CLEVELAND (AP) — Jury selection began Wednesday in the first federal trial over the opioid epidemic despite a last-minute request from lawyers to delay it because of news reports on a settlement offer.

Two
Ohio counties claim drug companies that made, distributed and sold
prescription painkillers engaged in a deadly conspiracy that has
inflicted massive damage on their communities and created a public
nuisance that costs the counties hundreds of millions of dollars a year.

The legal situation became a bit more complicated Wednesday as multiple defendants asked Judge Dan Polster to delay the trial after reports that the three big drug distributors were offering a total of $18 billion over 18 years to settle the suits set for trial and some 2,000 others.

Two
people with knowledge of the talks confirmed to The Associated Press
that the offer had been made. They spoke on the condition of anonymity
because they weren’t authorized to disclose details from ongoing talks.
The offer was first reported by the Wall Street Journal.

The
lawyers argued that jurors who read or saw any of the coverage would be
tainted when learning of the massive amount of money possibly being
discussed.

Polster denied the motions and said he didn’t believe
many of the potential jurors would have been exposed to the stories. He
said he will question members of the jury pool to determine whether they
were aware of the coverage.

“There’s no way to avoid this,” Polster said. “Something leaked out. I can’t control leaks and we’re going forward.”

Polster said a delay could have pushed the trial into next year.

“Only a fool would start a trial in Cleveland in January or February,” Polster said.

If
a settlement is reached for any of the defendants before or even during
the trial, it would end their part of the case. But it’s not clear
whether the trial would proceed against other companies if some settled.

It’s
expected to take up to three days for attorneys for Summit and Cuyahoga
counties, home to Akron and Cleveland, and six drug companies to select
a 12-person jury. Prospective jurors from nine northeast Ohio counties
were mailed a 19-page questionnaire that asked whether there were people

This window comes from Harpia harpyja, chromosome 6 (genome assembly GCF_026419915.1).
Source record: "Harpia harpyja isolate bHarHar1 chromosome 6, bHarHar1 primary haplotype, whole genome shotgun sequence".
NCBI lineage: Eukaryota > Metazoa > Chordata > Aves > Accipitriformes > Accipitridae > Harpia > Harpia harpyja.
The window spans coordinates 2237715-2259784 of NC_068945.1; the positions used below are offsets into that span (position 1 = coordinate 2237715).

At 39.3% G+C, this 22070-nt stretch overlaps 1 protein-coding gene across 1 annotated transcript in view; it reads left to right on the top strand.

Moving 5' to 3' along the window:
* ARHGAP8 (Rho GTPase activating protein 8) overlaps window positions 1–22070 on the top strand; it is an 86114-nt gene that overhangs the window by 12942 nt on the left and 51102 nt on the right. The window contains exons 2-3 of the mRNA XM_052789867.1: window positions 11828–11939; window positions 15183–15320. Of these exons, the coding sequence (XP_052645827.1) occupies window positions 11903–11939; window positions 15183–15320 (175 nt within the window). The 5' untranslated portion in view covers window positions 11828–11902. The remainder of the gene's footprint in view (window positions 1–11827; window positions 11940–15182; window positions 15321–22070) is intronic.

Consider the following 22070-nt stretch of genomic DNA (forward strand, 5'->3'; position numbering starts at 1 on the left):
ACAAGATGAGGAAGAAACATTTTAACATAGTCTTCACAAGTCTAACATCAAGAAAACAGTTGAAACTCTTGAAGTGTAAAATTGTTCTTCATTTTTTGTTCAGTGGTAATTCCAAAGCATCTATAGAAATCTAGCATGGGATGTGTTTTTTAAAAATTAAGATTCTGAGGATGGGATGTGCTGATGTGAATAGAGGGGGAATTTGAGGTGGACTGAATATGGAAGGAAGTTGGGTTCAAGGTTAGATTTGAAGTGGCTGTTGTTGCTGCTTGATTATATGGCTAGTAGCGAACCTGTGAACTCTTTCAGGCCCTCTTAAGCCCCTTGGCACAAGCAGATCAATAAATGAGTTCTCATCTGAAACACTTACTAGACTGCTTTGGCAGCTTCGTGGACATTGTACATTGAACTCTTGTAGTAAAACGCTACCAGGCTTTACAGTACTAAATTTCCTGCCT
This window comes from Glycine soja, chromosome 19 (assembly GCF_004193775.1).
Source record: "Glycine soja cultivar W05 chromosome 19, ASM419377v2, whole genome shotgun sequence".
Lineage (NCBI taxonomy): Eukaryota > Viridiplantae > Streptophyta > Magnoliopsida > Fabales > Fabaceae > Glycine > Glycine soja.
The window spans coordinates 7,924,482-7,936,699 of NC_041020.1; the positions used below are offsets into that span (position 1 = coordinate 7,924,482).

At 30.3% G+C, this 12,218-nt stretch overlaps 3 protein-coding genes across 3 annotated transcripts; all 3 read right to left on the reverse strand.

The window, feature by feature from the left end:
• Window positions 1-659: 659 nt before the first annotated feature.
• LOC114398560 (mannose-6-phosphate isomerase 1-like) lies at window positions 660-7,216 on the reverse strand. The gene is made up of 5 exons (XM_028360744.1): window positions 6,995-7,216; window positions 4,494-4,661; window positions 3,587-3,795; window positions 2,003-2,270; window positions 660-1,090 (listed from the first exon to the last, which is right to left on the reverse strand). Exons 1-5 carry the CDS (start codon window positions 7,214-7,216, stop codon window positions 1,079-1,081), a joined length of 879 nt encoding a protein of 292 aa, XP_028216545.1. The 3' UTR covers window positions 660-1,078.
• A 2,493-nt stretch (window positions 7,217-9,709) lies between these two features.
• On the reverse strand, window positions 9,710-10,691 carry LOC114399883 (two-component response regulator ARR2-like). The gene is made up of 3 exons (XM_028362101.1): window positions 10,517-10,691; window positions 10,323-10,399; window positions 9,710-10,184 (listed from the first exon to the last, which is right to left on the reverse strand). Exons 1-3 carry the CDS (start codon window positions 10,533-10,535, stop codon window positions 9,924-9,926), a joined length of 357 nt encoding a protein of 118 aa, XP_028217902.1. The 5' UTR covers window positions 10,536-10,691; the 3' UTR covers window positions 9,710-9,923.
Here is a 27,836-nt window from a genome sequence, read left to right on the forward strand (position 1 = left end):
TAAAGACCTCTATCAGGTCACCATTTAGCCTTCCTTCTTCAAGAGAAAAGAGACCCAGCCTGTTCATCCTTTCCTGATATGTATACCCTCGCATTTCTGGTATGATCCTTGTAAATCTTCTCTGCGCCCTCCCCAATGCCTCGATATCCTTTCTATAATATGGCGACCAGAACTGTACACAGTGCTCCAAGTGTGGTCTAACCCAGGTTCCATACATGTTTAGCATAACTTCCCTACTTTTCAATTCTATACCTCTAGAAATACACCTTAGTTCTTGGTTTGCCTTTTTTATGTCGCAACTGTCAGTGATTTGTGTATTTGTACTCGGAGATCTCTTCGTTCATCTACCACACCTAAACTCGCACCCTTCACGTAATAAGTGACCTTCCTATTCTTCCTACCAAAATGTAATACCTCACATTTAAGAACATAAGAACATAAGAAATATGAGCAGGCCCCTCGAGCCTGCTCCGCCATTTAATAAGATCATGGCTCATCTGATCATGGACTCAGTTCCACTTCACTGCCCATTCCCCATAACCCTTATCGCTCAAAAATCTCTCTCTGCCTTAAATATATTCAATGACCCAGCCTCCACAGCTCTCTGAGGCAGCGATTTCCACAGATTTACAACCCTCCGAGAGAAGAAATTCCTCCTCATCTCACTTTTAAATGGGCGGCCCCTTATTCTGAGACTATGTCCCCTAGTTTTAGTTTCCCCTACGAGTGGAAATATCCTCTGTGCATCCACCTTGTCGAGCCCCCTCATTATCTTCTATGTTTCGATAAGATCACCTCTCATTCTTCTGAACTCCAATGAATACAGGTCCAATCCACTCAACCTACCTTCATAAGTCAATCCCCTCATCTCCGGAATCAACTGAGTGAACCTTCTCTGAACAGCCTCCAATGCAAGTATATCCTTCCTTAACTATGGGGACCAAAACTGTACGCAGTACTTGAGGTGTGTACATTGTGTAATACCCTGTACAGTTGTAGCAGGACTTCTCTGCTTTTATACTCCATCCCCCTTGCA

in their lives who used, abused or overdosed on opioids.

Those
with close connections to the crisis are expected to be excluded from
serving on the jury. The pool does not include people from Summit
County, which is a separate subdistrict in the 40-county Northern
District of Ohio and has its own federal courthouse.

Trial
arguments are scheduled to begin Monday. The trial is considered a
bellwether because it could help shape how future trials are conducted
or possibly spur the global settlement sought by Polster, who is
overseeing more than 2,000 lawsuits filed by local governments and other
entities against drug companies.

The federal lawsuits have been
merged into a class action known as multi-district litigation. Polster
has made clear since being assigned to the litigation that he wanted
communities dealing with effects of the opioid crisis to get help as
soon as possible.

Counting prescription drugs and illegal ones
such as heroin and illicitly made fentanyl, opioids have been blamed for
more than 400,000 deaths in the U.S. since 2000.

Five drug
manufacturers, including Purdue Pharma, have used settlements or
bankruptcy filings to be dismissed from the trial, winnowing the list of
defendants to six: generic drugmakers Actavis and Cephalon, which are
both now owned by Teva; the distributors AmerisourceBergen, Cardinal
Health, Henry Schein and McKesson; and the pharmacy chain Walgreens —
but only in its role as a distributor.

The companies say they complied with the law and supplied only drugs that doctors prescribed.

The trial itself is expected to last about seven weeks.

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